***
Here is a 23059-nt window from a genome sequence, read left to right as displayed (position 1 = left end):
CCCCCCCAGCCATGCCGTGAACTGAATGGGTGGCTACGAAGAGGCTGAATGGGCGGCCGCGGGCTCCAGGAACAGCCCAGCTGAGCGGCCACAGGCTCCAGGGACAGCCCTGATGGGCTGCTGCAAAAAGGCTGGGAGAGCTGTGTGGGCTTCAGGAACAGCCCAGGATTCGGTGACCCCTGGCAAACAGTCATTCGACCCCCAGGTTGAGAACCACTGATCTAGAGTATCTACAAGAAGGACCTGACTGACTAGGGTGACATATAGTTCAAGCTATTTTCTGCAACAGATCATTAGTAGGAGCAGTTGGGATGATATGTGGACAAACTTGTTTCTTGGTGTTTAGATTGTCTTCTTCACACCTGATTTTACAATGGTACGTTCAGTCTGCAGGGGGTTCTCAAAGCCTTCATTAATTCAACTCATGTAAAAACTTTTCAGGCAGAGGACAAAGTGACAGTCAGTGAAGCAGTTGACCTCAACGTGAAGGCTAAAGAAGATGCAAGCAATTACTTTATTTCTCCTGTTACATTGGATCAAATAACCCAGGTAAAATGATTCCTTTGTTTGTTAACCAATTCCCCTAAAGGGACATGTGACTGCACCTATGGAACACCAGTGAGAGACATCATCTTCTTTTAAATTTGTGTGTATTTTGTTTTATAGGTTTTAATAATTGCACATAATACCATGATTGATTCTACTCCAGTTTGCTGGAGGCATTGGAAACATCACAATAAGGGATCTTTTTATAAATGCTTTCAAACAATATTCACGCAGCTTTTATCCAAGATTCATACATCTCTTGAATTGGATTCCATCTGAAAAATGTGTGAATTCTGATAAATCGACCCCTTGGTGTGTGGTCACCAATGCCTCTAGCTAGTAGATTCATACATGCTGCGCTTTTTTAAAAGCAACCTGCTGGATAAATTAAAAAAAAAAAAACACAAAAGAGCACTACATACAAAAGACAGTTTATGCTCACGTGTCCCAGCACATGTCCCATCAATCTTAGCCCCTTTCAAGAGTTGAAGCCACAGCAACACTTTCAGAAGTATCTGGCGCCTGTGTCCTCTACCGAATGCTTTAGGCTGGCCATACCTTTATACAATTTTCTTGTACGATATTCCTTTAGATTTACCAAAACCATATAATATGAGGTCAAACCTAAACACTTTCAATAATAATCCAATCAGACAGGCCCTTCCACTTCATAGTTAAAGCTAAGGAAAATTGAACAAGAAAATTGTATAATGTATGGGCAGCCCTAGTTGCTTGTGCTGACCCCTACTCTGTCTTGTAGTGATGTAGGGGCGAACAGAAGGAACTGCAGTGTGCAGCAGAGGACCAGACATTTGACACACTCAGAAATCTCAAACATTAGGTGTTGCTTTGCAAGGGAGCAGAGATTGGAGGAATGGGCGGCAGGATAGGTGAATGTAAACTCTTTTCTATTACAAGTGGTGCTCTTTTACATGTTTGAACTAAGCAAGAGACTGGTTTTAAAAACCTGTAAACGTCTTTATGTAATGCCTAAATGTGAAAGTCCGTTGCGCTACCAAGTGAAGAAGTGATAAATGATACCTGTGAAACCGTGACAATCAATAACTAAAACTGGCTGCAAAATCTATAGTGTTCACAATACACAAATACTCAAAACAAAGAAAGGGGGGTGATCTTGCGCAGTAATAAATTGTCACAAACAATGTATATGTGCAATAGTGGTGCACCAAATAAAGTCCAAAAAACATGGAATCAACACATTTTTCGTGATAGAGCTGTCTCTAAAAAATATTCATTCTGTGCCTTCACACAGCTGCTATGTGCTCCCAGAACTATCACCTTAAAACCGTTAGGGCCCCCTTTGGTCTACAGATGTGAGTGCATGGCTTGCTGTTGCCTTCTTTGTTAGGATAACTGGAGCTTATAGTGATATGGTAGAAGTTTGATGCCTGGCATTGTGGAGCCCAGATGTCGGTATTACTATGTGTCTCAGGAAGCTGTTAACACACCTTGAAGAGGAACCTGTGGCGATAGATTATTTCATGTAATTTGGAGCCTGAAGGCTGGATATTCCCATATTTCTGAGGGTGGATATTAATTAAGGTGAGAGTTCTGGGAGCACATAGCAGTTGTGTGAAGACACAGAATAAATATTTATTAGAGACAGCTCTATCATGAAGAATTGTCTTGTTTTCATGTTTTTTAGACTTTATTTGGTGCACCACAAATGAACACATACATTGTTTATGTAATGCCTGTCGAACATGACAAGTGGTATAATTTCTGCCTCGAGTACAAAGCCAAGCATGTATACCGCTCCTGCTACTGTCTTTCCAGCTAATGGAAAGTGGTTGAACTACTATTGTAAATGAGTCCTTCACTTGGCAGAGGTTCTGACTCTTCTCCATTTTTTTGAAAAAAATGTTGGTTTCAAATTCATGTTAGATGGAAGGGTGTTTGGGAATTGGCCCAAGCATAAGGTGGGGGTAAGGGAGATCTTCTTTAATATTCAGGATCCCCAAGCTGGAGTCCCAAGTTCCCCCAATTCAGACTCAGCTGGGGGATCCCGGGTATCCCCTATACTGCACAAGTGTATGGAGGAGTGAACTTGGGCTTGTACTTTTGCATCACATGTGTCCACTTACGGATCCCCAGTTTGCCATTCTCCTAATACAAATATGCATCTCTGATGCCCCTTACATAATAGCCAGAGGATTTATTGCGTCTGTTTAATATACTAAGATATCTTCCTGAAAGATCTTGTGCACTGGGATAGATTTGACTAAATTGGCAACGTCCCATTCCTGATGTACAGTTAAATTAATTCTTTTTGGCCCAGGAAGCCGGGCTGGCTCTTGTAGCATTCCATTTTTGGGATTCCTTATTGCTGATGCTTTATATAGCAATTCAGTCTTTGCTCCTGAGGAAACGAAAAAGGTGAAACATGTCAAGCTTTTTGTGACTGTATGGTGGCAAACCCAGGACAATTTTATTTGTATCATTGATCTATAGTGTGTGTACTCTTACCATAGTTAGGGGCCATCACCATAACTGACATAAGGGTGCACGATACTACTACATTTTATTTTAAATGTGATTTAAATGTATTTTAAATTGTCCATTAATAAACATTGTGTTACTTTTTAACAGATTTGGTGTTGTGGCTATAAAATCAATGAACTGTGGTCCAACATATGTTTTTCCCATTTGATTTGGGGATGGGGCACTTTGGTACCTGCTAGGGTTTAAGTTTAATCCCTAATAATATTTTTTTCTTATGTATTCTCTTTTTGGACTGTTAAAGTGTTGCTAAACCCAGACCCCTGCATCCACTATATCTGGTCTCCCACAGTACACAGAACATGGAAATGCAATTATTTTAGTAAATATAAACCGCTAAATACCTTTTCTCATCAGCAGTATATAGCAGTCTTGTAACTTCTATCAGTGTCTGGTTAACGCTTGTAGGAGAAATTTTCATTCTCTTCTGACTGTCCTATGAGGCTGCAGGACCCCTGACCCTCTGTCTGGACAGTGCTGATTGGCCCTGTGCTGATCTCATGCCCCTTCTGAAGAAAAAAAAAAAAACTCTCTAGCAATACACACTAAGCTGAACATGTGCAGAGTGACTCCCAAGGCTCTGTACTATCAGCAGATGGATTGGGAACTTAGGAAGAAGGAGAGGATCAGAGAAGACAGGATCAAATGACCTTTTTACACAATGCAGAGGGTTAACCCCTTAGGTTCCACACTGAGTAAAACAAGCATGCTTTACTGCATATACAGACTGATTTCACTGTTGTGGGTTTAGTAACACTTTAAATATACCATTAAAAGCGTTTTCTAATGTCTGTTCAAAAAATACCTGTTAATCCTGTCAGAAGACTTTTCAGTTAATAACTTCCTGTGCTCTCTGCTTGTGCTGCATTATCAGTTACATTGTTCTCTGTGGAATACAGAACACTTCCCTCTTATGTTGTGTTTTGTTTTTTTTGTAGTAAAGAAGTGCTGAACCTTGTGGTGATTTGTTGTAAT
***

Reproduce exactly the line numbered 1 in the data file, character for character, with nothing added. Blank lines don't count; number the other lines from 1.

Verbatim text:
Here is a 23059-nt window from a genome sequence, read left to right as displayed (position 1 = left end):